She lay in the center of the room, and from where I stood to the side I could see only the soles of her feet and the curve of her bottom. I walked around to see her from front, the great door to my back, seeing her as anyone entering Thanatos’ house would see her, should he ever have visitors. I was not under the impression that he ever did. She was beautiful, of course, but more than that she was intriguing. I had never seen a woman, mortal or immortal, with features like hers. Her skin was dark, dark, brown, much darker than even Leta’s, and her thick, textured hair was cut close to her head. I wondered if her hair was so short because it was more comfortable that way, or so none of the beauty of her face would be shielded by unnecessarily long hair. I had never seen a woman with hair so short, but the lines of her face were so strange and wonderful that I was glad the artist had left them unobstructed. Her lips were full, her nose slightly wide, similar to Leta’s, her jaw strong. She looked like a woman from The South, like Leta, but there was something about her that seemed so foreign and wonderful that for a moment I forgot that she was made of stone, or something like it. Her skin shone as if it were real, as if it had life pulsing beneath it. She was draped in burgundy as well, and the contrast with her skin was perfect. Her wrists and ankles were laden with silver bangles. I wanted to reach out and touch her skin, her robe, her hair, to try and discern how they were made, but feared the illusion would be ruined if I prodded it. I stood there, gazing at her in wonder, for several moments. Her lips were slightly parted, and I stared at her for so long that I began to imagine I could hear the faintest whisper of air passing through them. I also began to imagine I could hear her faint, slow heartbeat pounding out a defiant rhythm. She glowed in the middle of the dark room, and I felt myself being drawn into her, as the rest of the world faded away. My mind began to create a voice for her, as if she were speaking to me. She greeted me, wordlessly, with blessings, and I smiled, feeling her love envelop me. Then I felt, strangely, that she was crying out to me, begging me for help, asking me to free her. I shook my head, trying to clear it of these absurd and troubling thoughts, then stopped. What if I was not imagining it? I approached the sculpture, extending my hand, and began to lean toward her when I voice behind me caused me to nearly jump out of my skin.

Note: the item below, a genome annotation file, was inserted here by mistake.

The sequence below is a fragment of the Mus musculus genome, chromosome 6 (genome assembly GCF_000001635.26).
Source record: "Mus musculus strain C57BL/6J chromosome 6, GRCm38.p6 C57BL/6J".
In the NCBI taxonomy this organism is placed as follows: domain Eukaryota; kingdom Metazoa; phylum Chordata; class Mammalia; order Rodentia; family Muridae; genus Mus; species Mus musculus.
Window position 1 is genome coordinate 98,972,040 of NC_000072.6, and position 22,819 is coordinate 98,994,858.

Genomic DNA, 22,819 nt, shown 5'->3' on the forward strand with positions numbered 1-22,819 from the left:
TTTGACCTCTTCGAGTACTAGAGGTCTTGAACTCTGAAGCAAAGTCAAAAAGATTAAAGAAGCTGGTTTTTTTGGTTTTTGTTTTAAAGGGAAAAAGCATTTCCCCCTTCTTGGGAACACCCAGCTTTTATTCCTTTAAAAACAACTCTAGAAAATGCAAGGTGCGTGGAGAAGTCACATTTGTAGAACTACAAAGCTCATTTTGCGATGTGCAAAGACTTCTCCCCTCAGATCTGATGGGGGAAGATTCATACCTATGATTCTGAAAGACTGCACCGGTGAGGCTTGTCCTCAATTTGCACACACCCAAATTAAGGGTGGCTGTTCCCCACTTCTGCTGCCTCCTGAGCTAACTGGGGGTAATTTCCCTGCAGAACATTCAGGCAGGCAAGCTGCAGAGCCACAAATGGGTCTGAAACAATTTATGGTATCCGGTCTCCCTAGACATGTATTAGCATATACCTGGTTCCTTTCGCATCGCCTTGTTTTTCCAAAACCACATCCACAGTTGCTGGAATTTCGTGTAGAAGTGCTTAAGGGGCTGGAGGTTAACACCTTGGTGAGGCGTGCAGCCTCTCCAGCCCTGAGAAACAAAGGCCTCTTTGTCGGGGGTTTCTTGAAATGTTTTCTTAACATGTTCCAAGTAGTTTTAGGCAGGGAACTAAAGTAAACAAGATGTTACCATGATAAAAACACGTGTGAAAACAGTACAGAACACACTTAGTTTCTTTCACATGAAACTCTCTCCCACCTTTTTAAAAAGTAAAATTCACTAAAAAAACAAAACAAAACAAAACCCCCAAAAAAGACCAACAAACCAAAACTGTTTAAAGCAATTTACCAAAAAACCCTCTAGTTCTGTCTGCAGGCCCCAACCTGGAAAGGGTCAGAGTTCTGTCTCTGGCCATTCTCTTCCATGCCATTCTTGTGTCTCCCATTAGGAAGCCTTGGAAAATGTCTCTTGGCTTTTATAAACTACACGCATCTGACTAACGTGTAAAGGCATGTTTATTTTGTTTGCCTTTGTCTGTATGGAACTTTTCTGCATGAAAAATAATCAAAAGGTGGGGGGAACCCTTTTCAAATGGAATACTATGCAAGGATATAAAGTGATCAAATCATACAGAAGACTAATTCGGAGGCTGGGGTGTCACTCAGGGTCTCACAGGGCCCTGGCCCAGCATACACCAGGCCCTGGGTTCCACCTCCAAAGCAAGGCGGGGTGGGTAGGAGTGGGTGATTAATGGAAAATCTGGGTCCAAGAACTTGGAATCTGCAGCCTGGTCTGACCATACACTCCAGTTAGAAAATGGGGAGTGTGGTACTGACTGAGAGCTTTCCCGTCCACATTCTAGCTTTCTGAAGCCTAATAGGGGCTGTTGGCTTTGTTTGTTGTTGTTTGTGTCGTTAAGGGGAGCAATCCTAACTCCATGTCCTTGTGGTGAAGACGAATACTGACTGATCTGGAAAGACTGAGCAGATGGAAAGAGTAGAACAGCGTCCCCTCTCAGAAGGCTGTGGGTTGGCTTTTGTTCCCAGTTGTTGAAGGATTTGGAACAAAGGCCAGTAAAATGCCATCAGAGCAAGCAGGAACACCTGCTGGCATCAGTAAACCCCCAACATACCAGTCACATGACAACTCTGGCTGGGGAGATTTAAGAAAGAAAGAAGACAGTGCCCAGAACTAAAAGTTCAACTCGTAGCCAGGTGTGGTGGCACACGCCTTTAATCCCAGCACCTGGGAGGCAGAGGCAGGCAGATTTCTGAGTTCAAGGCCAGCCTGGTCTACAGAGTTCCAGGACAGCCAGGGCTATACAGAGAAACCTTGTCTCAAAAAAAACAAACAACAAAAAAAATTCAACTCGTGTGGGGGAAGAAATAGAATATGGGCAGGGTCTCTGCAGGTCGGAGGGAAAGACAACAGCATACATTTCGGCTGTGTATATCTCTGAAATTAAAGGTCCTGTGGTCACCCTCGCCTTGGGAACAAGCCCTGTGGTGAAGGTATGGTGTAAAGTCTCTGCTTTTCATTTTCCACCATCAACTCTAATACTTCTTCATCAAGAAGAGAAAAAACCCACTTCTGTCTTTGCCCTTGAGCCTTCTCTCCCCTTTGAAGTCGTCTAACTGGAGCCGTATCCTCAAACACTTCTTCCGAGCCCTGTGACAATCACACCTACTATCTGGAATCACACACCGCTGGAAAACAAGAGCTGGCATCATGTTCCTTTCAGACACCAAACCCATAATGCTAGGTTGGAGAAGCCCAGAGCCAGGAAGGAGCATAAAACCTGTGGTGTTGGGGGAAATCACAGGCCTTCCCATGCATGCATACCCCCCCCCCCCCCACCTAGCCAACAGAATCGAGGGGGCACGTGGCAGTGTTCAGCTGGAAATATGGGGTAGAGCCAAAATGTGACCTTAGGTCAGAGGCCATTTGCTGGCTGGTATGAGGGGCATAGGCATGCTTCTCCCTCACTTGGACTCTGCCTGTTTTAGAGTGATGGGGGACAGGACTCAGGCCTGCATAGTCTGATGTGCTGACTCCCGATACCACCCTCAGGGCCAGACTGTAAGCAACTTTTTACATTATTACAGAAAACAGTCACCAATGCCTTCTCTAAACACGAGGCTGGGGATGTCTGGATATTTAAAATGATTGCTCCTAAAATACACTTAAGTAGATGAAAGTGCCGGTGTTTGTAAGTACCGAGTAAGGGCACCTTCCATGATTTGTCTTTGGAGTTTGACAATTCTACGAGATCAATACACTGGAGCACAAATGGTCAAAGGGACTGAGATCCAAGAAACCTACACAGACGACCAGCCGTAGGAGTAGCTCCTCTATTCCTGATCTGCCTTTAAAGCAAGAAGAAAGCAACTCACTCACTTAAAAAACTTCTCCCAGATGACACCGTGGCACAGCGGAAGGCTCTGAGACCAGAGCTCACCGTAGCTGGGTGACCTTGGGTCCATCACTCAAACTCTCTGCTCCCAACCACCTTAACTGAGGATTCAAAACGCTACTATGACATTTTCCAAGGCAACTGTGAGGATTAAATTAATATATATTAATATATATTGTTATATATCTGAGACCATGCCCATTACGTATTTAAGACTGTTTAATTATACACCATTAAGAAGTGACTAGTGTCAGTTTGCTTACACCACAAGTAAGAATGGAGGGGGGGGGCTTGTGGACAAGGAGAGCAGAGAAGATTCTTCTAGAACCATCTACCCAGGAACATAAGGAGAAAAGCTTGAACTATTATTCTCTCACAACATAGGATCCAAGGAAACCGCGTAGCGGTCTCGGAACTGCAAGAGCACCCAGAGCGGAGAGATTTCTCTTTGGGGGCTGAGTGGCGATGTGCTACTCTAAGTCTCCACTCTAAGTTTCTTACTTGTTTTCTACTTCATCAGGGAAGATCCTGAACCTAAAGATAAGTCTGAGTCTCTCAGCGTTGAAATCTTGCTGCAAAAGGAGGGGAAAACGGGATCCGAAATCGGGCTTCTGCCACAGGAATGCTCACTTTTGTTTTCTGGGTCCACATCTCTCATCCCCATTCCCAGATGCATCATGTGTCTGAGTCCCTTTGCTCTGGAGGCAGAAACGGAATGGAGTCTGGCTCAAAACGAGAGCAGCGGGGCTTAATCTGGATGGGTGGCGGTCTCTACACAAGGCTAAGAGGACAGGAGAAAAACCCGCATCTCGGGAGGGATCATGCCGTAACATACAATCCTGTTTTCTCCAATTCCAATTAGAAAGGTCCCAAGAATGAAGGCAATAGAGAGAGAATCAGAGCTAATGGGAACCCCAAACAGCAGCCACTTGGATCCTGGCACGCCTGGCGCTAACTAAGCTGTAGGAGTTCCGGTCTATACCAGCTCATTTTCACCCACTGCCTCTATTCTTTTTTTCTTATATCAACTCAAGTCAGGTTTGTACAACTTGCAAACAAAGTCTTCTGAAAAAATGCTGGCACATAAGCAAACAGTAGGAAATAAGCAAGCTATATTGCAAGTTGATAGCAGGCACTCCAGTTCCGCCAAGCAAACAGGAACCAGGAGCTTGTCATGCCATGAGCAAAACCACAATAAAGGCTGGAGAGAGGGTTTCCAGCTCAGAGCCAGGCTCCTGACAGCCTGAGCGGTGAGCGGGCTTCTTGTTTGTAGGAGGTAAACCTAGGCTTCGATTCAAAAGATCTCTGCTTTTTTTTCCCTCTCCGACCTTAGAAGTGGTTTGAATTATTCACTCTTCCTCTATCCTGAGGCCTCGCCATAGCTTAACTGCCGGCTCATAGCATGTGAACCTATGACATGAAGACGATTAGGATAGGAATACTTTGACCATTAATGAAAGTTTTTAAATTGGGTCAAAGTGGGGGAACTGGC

“Got lost, did we?” said Hypnos.

I jerked around to face him, snapping my hand back to my side. “Perhaps,” I said. “But I found what I was looking for. What are these sculptures made of? Why do they look so real?”

Hypnos grinned, a slightly cruel, bemused grin. “What makes you think they’re sculptures?” he asked.

Thursday, November 23, 2006

Installment #17: Hospitality

My eyes darted around almost frantically as I followed Hades through Hypnos’ remarkable house, trying to take in every fascinating detail. We were walking too quickly; I wanted to stop and examine every strange vase and odd painting, every exotic couch and polished end table. I had never felt poor in my home; we always had everything we needed in abundance, and after all, Mother and I were goddesses. We had always been content to live close to the earth, and our home was furnished with wood, which had once been a live, growing thing, and retained an aura of warmth even after it had been hewn and nailed. I felt like a peasant gaping and Hypnos’ extravagance, but it never occurred to me to be self-conscious about my obvious wonderment. I supposed that as a visitor in a foreign land I was allowed to be surprised and amazed at the things I saw. I ran my hand across the top of a red couch as we passed it, feeling the rich thickness of velvet for the first time.